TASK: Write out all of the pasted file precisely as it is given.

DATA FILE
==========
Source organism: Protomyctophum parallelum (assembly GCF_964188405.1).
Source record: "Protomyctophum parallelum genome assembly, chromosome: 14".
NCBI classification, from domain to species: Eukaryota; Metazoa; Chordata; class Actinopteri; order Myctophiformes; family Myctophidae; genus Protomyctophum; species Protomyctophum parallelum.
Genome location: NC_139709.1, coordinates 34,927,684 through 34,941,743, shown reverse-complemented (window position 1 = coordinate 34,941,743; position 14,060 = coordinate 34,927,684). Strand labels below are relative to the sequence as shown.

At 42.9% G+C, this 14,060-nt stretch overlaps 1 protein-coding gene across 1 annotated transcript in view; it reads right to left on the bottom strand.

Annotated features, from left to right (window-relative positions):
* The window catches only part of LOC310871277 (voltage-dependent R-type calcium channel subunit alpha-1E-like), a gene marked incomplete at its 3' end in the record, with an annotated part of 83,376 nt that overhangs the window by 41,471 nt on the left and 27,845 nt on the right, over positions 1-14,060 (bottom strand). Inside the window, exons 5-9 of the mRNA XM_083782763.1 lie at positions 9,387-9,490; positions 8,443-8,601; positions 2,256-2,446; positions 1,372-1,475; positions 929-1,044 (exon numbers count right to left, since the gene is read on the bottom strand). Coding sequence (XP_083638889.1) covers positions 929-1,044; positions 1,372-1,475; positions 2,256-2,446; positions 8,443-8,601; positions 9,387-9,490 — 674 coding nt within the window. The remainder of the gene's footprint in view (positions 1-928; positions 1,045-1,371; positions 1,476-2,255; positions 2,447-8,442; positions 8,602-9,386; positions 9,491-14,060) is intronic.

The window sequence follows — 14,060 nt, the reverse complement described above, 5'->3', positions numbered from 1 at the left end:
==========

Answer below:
Source organism: Protomyctophum parallelum (assembly GCF_964188405.1).
Source record: "Protomyctophum parallelum genome assembly, chromosome: 14".
NCBI classification, from domain to species: Eukaryota; Metazoa; Chordata; class Actinopteri; order Myctophiformes; family Myctophidae; genus Protomyctophum; species Protomyctophum parallelum.
Genome location: NC_139709.1, coordinates 34,927,684 through 34,941,743, shown reverse-complemented (window position 1 = coordinate 34,941,743; position 14,060 = coordinate 34,927,684). Strand labels below are relative to the sequence as shown.

At 42.9% G+C, this 14,060-nt stretch overlaps 1 protein-coding gene across 1 annotated transcript in view; it reads right to left on the bottom strand.

Annotated features, from left to right (window-relative positions):
* The window catches only part of LOC310871277 (voltage-dependent R-type calcium channel subunit alpha-1E-like), a gene marked incomplete at its 3' end in the record, with an annotated part of 83,376 nt that overhangs the window by 41,471 nt on the left and 27,845 nt on the right, over positions 1-14,060 (bottom strand). Inside the window, exons 5-9 of the mRNA XM_083782763.1 lie at positions 9,387-9,490; positions 8,443-8,601; positions 2,256-2,446; positions 1,372-1,475; positions 929-1,044 (exon numbers count right to left, since the gene is read on the bottom strand). Coding sequence (XP_083638889.1) covers positions 929-1,044; positions 1,372-1,475; positions 2,256-2,446; positions 8,443-8,601; positions 9,387-9,490 — 674 coding nt within the window. The remainder of the gene's footprint in view (positions 1-928; positions 1,045-1,371; positions 1,476-2,255; positions 2,447-8,442; positions 8,602-9,386; positions 9,491-14,060) is intronic.

The window sequence follows — 14,060 nt, the reverse complement described above, 5'->3', positions numbered from 1 at the left end: